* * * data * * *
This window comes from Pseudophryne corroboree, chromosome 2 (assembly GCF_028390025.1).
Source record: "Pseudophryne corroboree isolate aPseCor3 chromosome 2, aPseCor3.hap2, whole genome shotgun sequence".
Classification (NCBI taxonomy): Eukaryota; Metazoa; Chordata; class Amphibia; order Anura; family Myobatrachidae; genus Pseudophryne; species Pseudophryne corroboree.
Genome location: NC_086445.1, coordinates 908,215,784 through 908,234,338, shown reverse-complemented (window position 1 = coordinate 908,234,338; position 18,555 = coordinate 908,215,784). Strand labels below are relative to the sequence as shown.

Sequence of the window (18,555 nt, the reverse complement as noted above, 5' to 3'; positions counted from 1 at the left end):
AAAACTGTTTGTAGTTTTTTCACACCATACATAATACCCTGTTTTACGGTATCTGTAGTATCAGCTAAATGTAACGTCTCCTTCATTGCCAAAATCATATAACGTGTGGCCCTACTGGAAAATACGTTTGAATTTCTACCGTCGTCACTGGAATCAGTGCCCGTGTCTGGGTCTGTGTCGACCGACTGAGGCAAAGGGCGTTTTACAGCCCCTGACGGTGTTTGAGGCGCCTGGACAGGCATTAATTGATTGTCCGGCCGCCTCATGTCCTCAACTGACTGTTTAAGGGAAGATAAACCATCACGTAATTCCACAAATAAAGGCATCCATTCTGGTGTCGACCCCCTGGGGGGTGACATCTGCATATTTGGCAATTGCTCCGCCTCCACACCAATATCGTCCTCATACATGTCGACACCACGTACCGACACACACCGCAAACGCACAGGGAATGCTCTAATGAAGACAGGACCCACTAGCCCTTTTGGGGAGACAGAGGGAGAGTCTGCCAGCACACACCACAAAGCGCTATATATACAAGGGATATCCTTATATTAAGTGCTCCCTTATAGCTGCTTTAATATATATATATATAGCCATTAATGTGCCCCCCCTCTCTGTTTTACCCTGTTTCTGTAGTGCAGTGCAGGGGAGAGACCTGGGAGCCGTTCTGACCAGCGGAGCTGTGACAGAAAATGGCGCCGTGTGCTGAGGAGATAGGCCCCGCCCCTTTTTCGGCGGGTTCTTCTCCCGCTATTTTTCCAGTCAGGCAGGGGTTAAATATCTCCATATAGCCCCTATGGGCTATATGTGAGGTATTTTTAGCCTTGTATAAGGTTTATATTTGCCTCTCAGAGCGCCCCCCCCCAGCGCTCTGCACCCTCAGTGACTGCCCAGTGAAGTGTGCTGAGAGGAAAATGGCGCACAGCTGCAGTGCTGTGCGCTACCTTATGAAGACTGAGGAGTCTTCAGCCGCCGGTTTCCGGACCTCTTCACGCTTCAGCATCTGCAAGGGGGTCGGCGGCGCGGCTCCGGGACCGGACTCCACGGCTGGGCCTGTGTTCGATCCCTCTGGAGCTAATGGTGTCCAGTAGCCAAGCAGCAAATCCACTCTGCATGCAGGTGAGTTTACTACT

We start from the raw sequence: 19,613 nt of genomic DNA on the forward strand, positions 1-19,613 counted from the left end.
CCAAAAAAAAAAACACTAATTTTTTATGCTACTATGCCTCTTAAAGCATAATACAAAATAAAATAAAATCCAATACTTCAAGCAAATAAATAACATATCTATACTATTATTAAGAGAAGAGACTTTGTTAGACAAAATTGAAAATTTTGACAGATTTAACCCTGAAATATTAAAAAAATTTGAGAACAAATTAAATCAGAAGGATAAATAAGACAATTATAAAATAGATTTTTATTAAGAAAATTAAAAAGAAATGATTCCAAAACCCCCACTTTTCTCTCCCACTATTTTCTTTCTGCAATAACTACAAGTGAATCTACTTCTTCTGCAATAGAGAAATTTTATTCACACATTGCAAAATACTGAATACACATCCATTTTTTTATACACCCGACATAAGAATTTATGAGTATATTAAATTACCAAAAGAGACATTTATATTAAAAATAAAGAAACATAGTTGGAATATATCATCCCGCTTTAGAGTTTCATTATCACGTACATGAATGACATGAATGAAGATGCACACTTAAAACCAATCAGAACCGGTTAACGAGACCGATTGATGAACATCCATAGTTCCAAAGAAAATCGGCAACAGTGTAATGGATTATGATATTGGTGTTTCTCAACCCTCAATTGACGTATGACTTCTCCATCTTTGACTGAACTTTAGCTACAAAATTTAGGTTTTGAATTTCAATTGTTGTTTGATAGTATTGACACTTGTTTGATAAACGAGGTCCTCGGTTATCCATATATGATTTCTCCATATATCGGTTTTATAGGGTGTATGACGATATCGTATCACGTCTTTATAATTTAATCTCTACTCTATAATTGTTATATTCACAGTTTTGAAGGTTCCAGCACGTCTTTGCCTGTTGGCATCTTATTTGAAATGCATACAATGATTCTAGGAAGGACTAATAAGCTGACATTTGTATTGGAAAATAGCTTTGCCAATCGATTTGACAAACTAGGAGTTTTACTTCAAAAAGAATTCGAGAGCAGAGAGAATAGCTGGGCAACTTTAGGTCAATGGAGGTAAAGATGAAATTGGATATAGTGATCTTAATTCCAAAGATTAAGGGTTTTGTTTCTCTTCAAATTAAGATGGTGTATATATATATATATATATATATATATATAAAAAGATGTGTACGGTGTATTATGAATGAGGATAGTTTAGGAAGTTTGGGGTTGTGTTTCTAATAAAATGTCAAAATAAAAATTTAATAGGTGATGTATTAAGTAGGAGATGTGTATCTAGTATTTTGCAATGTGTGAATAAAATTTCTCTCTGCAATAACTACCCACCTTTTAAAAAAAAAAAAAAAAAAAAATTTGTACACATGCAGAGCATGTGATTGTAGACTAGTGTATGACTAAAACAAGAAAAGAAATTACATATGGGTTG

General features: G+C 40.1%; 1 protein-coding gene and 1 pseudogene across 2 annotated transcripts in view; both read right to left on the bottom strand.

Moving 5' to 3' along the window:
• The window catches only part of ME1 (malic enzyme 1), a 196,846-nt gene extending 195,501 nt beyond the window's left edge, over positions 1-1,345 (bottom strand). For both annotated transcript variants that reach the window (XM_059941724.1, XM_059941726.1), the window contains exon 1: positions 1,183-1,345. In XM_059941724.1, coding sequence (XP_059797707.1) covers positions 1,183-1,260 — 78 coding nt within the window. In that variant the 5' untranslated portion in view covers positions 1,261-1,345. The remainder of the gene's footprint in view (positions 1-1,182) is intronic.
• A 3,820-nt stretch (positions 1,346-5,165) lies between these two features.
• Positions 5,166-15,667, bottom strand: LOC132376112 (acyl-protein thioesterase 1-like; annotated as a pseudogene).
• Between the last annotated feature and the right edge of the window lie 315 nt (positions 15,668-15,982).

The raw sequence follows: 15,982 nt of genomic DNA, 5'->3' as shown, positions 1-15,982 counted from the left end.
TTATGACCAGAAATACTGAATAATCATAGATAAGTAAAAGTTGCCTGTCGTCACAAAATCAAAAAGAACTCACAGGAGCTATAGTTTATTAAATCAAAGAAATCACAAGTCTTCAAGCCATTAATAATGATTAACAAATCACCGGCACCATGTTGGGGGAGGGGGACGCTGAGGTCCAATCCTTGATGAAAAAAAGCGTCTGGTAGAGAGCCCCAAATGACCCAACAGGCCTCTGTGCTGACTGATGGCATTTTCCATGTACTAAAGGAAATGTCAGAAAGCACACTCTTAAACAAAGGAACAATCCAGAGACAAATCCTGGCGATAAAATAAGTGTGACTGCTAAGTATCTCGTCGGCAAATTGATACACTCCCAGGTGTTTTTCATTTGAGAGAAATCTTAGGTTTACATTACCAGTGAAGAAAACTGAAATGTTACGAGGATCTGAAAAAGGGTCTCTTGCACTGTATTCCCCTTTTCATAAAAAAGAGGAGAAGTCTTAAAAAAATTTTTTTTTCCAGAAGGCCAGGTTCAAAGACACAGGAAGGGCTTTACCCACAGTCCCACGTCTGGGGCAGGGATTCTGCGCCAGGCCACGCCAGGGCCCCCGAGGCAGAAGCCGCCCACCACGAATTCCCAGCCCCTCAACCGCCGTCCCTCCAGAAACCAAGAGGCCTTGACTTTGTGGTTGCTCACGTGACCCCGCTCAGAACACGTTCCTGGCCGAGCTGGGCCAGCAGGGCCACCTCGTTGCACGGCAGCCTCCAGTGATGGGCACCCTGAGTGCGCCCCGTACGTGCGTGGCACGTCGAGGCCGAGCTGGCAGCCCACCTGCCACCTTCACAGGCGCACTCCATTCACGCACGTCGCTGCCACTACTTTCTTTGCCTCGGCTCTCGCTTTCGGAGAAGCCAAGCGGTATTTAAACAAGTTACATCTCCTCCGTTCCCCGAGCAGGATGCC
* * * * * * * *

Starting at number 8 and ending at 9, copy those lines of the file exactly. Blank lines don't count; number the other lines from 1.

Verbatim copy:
CCAAAAAAAAAAACACTAATTTTTTATGCTACTATGCCTCTTAAAGCATAATACAAAATAAAATAAAATCCAATACTTCAAGCAAATAAATAACATATCTATACTATTATTAAGAGAAGAGACTTTGTTAGACAAAATTGAAAATTTTGACAGATTTAACCCTGAAATATTAAAAAAATTTGAGAACAAATTAAATCAGAAGGATAAATAAGACAATTATAAAATAGATTTTTATTAAGAAAATTAAAAAGAAATGATTCCAAAACCCCCACTTTTCTCTCCCACTATTTTCTTTCTGCAATAACTACAAGTGAATCTACTTCTTCTGCAATAGAGAAATTTTATTCACACATTGCAAAATACTGAATACACATCCATTTTTTTATACACCCGACATAAGAATTTATGAGTATATTAAATTACCAAAAGAGACATTTATATTAAAAATAAAGAAACATAGTTGGAATATATCATCCCGCTTTAGAGTTTCATTATCACGTACATGAATGACATGAATGAAGATGCACACTTAAAACCAATCAGAACCGGTTAACGAGACCGATTGATGAACATCCATAGTTCCAAAGAAAATCGGCAACAGTGTAATGGATTATGATATTGGTGTTTCTCAACCCTCAATTGACGTATGACTTCTCCATCTTTGACTGAACTTTAGCTACAAAATTTAGGTTTTGAATTTCAATTGTTGTTTGATAGTATTGACACTTGTTTGATAAACGAGGTCCTCGGTTATCCATATATGATTTCTCCATATATCGGTTTTATAGGGTGTATGACGATATCGTATCACGTCTTTATAATTTAATCTCTACTCTATAATTGTTATATTCACAGTTTTGAAGGTTCCAGCACGTCTTTGCCTGTTGGCATCTTATTTGAAATGCATACAATGATTCTAGGAAGGACTAATAAGCTGACATTTGTATTGGAAAATAGCTTTGCCAATCGATTTGACAAACTAGGAGTTTTACTTCAAAAAGAATTCGAGAGCAGAGAGAATAGCTGGGCAACTTTAGGTCAATGGAGGTAAAGATGAAATTGGATATAGTGATCTTAATTCCAAAGATTAAGGGTTTTGTTTCTCTTCAAATTAAGATGGTGTATATATATATATATATATATATATATATAAAAAGATGTGTACGGTGTATTATGAATGAGGATAGTTTAGGAAGTTTGGGGTTGTGTTTCTAATAAAATGTCAAAATAAAAATTTAATAGGTGATGTATTAAGTAGGAGATGTGTATCTAGTATTTTGCAATGTGTGAATAAAATTTCTCTCTGCAATAACTACCCACCTTTTAAAAAAAAAAAAAAAAAAAAATTTGTACACATGCAGAGCATGTGATTGTAGACTAGTGTATGACTAAAACAAGAAAAGAAATTACATATGGGTTG

General features: G+C 40.1%; 1 protein-coding gene and 1 pseudogene across 2 annotated transcripts in view; both read right to left on the bottom strand.